00:53 December 17, 2010 by Prufrock2010
"If you don't like that policy or America then move to Canada because we will never allow the spilling of innocent blood on our soil ever again."

So you prefer spilling innocent blood in Iraq? Maybe you should move to Canada, since what you're spouting is so blatantly un-American. I don't need protection from terrorists. I need protection from moronic jingoists like you.
19:48 December 17, 2010 by Battle37
Prufrock2010 you are a typical uneducated liberal, the only blood we spilled in Iraq was Al Qaeda. Its amazing they let you hippies have dictionaries on the commune trying to catch up with modern times are we? Calling me un- American is an just an obvious ploy by you to hide your inherent weakness for a lack of intelligence, forget Canada its obvious you should be on a deserted island where you make believe how the world is, because you have no concept what is really happening.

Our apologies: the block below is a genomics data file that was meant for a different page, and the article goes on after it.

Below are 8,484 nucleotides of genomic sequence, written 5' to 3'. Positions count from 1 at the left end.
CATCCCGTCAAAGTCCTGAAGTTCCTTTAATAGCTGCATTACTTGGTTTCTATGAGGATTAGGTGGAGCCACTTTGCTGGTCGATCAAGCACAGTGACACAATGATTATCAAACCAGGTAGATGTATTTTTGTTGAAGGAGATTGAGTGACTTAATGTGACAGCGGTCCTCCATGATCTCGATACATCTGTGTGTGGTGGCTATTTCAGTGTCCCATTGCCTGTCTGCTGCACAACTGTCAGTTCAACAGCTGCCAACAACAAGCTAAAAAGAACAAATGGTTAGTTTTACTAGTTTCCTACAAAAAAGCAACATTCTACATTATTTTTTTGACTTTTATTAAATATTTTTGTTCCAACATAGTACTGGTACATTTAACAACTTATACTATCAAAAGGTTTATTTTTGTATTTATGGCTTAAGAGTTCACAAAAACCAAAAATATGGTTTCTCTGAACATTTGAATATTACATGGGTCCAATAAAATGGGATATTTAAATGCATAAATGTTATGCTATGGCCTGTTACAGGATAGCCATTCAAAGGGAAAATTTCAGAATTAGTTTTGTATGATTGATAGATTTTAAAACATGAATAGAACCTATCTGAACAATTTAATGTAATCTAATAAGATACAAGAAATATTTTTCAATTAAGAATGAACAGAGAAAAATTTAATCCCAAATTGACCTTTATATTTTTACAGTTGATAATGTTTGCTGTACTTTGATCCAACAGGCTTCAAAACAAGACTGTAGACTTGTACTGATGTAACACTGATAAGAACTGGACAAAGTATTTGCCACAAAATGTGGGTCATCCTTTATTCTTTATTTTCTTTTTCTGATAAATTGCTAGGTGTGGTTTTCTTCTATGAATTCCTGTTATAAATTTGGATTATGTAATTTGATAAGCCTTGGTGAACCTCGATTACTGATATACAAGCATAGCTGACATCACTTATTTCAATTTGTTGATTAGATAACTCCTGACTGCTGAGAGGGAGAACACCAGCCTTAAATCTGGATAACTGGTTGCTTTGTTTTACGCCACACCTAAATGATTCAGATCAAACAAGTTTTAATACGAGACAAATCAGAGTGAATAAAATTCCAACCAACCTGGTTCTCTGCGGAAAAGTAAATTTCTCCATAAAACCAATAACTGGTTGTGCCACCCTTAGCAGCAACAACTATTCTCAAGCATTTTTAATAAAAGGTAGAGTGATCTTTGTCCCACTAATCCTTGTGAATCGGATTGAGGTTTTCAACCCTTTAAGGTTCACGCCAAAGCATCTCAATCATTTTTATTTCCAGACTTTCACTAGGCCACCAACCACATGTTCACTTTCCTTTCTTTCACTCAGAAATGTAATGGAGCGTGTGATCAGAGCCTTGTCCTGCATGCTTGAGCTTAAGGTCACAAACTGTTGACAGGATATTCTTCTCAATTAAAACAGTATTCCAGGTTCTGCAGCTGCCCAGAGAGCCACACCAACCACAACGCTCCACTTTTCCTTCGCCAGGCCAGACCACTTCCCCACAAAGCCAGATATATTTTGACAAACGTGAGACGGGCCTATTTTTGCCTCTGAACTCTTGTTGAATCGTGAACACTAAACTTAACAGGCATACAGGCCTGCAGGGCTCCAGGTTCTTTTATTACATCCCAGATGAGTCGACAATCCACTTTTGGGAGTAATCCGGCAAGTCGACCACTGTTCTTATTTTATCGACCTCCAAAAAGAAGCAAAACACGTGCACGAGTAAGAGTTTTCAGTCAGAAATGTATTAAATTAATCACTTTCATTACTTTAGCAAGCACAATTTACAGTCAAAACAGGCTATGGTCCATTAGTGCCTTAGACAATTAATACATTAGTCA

22:39 December 17, 2010 by Prufrock2010
Battle37 --

So "the only blood we spilled in Iraq was Al Qaeda."

That is by far the stupidest remark I have ever read or heard -- particularly imbecilic in light of the fact that al Qaeda had no presence in Iraq prior to the American invasion.

Actually, I do have a concept of what is really happening. Fools like you are going around killing innocent people by the thousands under the pretext of "defending democracy." If you are representative of the American fighting force, it is no wonder the US is again getting its ass kicked. Do me a favor, Skippy, and don't pretend to be fighting for me. You are a disgrace to what America says it stands for. You are a disgrace to America and to the human race.
19:49 December 18, 2010 by Battle37